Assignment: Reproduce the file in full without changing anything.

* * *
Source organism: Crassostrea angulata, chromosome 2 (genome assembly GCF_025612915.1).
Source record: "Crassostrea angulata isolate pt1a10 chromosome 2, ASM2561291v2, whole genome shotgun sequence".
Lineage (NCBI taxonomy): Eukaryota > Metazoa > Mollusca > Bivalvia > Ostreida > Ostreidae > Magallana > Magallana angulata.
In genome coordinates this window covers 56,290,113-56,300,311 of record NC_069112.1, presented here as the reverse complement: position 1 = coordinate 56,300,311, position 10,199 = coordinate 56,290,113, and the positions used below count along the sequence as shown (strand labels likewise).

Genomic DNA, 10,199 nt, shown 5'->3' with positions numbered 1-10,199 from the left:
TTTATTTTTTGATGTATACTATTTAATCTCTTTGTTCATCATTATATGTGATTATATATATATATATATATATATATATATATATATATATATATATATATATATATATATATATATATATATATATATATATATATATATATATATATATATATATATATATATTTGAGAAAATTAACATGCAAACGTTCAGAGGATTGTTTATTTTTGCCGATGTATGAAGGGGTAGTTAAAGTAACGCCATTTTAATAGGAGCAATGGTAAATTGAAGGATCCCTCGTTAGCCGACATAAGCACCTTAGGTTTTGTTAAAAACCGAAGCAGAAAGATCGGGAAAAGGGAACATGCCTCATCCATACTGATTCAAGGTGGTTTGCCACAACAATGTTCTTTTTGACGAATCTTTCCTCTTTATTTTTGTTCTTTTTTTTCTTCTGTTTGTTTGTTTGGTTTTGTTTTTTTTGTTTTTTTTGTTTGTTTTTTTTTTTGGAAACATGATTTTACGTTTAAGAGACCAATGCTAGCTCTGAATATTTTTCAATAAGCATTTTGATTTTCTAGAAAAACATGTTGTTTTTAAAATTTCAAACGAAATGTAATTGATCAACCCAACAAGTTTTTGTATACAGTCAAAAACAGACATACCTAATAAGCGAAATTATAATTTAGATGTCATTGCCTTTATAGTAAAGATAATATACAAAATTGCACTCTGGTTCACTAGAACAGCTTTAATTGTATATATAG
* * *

Source organism: Crassostrea angulata, chromosome 2 (genome assembly GCF_025612915.1).
Source record: "Crassostrea angulata isolate pt1a10 chromosome 2, ASM2561291v2, whole genome shotgun sequence".
Lineage (NCBI taxonomy): Eukaryota > Metazoa > Mollusca > Bivalvia > Ostreida > Ostreidae > Magallana > Magallana angulata.
In genome coordinates this window covers 56,290,113-56,300,311 of record NC_069112.1, presented here as the reverse complement: position 1 = coordinate 56,300,311, position 10,199 = coordinate 56,290,113, and the positions used below count along the sequence as shown (strand labels likewise).

Genomic DNA, 10,199 nt, shown 5'->3' with positions numbered 1-10,199 from the left:
TTTATTTTTTGATGTATACTATTTAATCTCTTTGTTCATCATTATATGTGATTATATATATATATATATATATATATATATATATATATATATATATATATATATATATATATATATATATATATATATATATATATATATATATATATATATATATATATATATTTGAGAAAATTAACATGCAAACGTTCAGAGGATTGTTTATTTTTGCCGATGTATGAAGGGGTAGTTAAAGTAACGCCATTTTAATAGGAGCAATGGTAAATTGAAGGATCCCTCGTTAGCCGACATAAGCACCTTAGGTTTTGTTAAAAACCGAAGCAGAAAGATCGGGAAAAGGGAACATGCCTCATCCATACTGATTCAAGGTGGTTTGCCACAACAATGTTCTTTTTGACGAATCTTTCCTCTTTATTTTTGTTCTTTTTTTTCTTCTGTTTGTTTGTTTGGTTTTGTTTTTTTTGTTTTTTTTGTTTGTTTTTTTTTTTGGAAACATGATTTTACGTTTAAGAGACCAATGCTAGCTCTGAATATTTTTCAATAAGCATTTTGATTTTCTAGAAAAACATGTTGTTTTTAAAATTTCAAACGAAATGTAATTGATCAACCCAACAAGTTTTTGTATACAGTCAAAAACAGACATACCTAATAAGCGAAATTATAATTTAGATGTCATTGCCTTTATAGTAAAGATAATATACAAAATTGCACTCTGGTTCACTAGAACAGCTTTAATTGTATATATAG